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  • As you know, today is Friday the 13th. It's an arbitrary distinction, except that we humans have assigned a lot of importance to it. In fact, the Stress Management Center/Phobia Institute in Asheville, North Carolina, says that 17 million to 21 million Americans have a fear of Friday falling on the 13th so severe that it can be considered a phobia (if you are afflicted, call yourself a paraskevidekatriaphobe). But where did it start? Why is this date so associated with doom and gloom?

    It has to do with a combination of reputations — of Friday itself and of the number 13. The view of 13 being an unlucky number is surprisingly widespread, around the world. Thanks to Judas, the last to arrive at the Last Supper, having 13 guests at a dinner table is considered bad luck. To the Norse Vikings, as well, having 13 guests is a no-no. Loki was the 13th guest at a banquet, where he killed the hero Balder. Hindus also consider 13 to be an unwanted numeral. This association with the number doesn't

    Read More »from How Did Friday the 13th Get Such a Bad Rap?
  • Much like trying to notice the imperceptible movement of an analog clock's hands, it's next to impossible to notice the signs of aging in the short term. Humans age in invisible ways every second, but the effects can take months or years to register on a person's face or body. Anthony Cerniello, a filmmaker who has worked on music videos for bands like Arcade Fire and Yeah Yeah Yeahs, a host of MTV documentary series, as well as commercials for the San Diego Zoo and Ugg, wanted to examine the aging process and decided to do so with a short film.

    In "Danielle," a stunning time-lapse video starring his friend, we see a young girl age into an older woman over the course of five minutes. Instead of using the most common method of making a time-lapse video, Cerniello developed a unique process in order to create his film. He joined his friend at a family reunion and took photos of her female relatives. He then compared the photos to photos of his friend and looked for similarities in bone

    Read More »from Woman Ages Over Five Minutes In Time-Lapse Film
  • William Shakespeare once asked, "What's in a name?" To him, it was not much. But to Janice "Lokelani" Keihanaikukauakahihuliheekahaunaele, the importance of her name was its link to a treasured past. For 20 years now, she has carried two forms of ID: a driver's license from Hawaii that displays a truncated version of her surname, dropping the 35th letter of it, while leaving out her first and middle name; and a Hawaii state identification card, which she arranged with the governor's office to fit her entire name. But when her special state ID card expired in May, she received a new one that was similar to her driver's license, eschewing her first and middle names and part of her last.

    She told KHON2 News that the truncation has caused confusion during police stops and other situations involving public officials. Keihanaikukauakahihuliheekahaunaele has been told by the county to shorten her last name, or even change it back to her maiden name, a task that thewoman is staunchly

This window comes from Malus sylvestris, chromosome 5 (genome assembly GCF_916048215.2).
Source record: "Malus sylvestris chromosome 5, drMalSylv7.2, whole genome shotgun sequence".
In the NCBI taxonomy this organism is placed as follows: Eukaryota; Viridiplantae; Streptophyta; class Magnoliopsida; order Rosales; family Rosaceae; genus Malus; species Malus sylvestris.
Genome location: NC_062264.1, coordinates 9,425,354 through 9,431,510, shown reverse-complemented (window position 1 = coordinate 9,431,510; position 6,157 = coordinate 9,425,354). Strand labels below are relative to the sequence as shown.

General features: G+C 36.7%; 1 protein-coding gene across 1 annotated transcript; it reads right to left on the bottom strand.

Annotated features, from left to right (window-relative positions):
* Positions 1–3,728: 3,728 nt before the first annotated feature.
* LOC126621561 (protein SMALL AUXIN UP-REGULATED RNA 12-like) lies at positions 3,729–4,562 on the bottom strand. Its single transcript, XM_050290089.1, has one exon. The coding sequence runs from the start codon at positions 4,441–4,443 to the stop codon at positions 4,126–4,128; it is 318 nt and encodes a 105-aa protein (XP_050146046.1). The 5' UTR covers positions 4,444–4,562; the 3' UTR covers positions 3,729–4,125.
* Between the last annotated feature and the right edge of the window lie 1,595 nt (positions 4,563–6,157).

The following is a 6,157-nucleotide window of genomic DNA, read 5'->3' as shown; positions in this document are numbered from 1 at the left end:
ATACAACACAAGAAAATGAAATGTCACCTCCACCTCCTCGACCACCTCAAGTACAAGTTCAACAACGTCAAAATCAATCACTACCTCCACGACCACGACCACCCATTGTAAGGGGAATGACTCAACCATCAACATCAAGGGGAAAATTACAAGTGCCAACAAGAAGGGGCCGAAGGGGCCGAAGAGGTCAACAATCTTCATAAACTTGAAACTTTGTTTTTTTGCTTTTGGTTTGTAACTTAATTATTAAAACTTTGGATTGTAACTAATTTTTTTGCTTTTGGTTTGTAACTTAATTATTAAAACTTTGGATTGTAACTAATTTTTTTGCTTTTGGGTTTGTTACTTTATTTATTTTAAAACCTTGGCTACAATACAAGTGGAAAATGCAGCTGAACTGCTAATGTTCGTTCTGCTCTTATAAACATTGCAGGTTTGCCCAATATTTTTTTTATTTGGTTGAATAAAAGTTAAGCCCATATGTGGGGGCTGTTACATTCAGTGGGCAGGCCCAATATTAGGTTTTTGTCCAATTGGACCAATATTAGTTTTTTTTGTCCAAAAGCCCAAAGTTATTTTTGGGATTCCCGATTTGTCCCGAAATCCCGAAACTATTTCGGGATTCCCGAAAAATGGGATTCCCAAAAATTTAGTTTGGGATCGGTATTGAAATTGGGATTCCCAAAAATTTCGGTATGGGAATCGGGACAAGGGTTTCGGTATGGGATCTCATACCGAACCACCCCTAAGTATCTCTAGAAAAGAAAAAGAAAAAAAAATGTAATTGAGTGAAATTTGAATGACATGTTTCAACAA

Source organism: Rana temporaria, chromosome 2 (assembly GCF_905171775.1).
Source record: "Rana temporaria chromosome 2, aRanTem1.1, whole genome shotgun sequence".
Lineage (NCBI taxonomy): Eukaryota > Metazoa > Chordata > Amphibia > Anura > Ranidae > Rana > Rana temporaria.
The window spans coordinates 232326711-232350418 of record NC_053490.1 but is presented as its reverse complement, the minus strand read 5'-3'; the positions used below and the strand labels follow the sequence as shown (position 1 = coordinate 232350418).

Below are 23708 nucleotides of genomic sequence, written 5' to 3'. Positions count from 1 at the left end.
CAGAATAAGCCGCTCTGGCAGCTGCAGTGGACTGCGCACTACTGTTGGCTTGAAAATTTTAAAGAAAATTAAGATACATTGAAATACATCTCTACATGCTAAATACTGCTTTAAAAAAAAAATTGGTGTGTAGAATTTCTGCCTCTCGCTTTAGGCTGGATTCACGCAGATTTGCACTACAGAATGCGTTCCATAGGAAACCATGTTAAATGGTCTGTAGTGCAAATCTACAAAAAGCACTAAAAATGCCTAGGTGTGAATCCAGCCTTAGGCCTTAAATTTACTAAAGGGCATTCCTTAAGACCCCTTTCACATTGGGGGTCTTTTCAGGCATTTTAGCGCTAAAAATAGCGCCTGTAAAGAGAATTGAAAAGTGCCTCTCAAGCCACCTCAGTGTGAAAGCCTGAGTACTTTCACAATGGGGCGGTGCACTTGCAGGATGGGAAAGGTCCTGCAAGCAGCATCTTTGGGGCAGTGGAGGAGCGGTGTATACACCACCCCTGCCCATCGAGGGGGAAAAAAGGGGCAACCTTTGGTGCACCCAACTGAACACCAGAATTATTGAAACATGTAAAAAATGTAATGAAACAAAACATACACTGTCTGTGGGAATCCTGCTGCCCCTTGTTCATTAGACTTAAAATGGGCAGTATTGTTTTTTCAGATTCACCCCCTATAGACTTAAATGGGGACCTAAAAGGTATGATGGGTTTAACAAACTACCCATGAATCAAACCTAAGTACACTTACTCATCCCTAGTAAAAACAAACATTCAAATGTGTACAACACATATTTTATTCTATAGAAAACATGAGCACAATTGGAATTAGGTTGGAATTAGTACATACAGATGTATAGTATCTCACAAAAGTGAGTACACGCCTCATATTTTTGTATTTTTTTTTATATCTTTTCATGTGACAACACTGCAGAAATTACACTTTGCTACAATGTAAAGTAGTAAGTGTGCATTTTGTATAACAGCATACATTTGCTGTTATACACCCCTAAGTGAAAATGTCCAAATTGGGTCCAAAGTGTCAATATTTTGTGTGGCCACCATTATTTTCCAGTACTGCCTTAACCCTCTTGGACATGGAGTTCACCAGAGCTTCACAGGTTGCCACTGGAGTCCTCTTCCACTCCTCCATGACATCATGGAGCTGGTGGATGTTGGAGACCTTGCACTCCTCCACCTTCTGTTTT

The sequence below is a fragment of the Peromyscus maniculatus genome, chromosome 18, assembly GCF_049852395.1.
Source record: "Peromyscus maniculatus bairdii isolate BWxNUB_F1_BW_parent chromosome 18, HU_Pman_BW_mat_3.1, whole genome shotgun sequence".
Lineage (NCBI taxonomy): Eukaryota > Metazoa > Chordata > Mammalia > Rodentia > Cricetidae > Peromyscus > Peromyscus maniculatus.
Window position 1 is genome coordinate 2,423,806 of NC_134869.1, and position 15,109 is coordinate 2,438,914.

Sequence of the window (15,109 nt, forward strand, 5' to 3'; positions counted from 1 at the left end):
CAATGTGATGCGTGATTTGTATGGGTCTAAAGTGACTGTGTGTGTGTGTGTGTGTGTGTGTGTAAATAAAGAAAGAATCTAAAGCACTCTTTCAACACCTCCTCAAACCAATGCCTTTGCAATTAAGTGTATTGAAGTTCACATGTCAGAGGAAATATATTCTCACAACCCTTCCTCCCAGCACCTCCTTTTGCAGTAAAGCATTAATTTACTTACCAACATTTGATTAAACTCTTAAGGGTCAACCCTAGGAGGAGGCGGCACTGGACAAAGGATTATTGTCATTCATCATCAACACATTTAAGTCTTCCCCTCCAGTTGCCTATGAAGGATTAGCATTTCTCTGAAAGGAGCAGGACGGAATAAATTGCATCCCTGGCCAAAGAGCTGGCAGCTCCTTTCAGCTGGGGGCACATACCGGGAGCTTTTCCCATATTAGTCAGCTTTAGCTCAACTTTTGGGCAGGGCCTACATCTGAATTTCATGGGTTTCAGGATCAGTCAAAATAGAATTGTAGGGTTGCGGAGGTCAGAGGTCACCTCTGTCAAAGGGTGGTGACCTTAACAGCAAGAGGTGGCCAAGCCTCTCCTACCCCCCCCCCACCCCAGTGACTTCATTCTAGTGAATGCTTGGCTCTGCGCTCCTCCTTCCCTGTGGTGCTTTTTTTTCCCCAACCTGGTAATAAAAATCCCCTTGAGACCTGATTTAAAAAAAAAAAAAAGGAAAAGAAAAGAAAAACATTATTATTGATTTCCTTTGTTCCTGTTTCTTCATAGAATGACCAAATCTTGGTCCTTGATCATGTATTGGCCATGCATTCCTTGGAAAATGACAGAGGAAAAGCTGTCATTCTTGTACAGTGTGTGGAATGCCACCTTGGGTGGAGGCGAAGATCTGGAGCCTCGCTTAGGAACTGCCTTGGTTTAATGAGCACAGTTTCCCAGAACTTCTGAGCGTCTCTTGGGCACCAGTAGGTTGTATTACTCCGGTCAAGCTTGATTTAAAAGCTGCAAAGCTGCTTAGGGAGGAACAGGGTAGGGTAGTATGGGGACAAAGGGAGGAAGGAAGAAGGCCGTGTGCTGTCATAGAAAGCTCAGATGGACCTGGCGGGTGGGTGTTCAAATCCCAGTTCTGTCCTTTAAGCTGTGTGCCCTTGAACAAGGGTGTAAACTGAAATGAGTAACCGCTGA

Read More »from DOT Suggests Woman Shorten Her Name Because It Won't Fit on a Driver's License
  • In the past we have told you about dads who have constructed awesome playrooms for their kids, like the flight simulator cockpit and the spaceship room. Well, now a grandfather is getting in on the action. Rusty Combs from Oldham County, Kentucky, built a log cabin for his 20-month-old granddaughter, Kiley. Here's the cool and, well, crazy part about it — it's situated 50 feet in the air atop an old corn silo. Getting to what Combs calls Kiley's Clubhouse is not for the faint of heart. You need to climb four 8-foot ladders that lead you to the two-room cabin.

    Combs's idea for the playhouse has been years in the making. He originally wanted to build it for his sons but never got around to it. When he decided to create it for Kiley, after two years of building, he had to enlist a crane to lift the cabin up to the top of the silo. And if you are wondering if this is even safe, Combs says safety was key. He had to get a building permit, and a structural architect had to approve the design.

    Read More »from Grandfather Builds Log Cabin for Granddaughter 50 Feet in the Air
  • Goldfish crackers are "the snack that smiles back," according to the advertising. It is indeed hard not to like eating the little guys by the tens or even hundreds (like I do). But you may smile for a whole new reason thanks to the delightful high jinks and dexterity featured in a new Vine video. The vine is called "Fun on the Treadmill" and is exactly that. In it, a young man tries out some new ways of cramming the golden crackers into his mouth.

    Vine user Savannah has gotten a lot of attention from the Vine community for herPac-Man-like friend. The vine originally gained notice on Reddit'sGIFs forum, where a user even made an infinite GIF of the man's antics. The vine itself has received more than 187,000 likes and 200,000 revines. It has even had a bunch of copycat Goldfish fans who wanted to try their hand at it, mostly ending in disappointment. So keep in mind, don't try this at home unless you are a professional.


    Read More »from A New Way to Eat Goldfish

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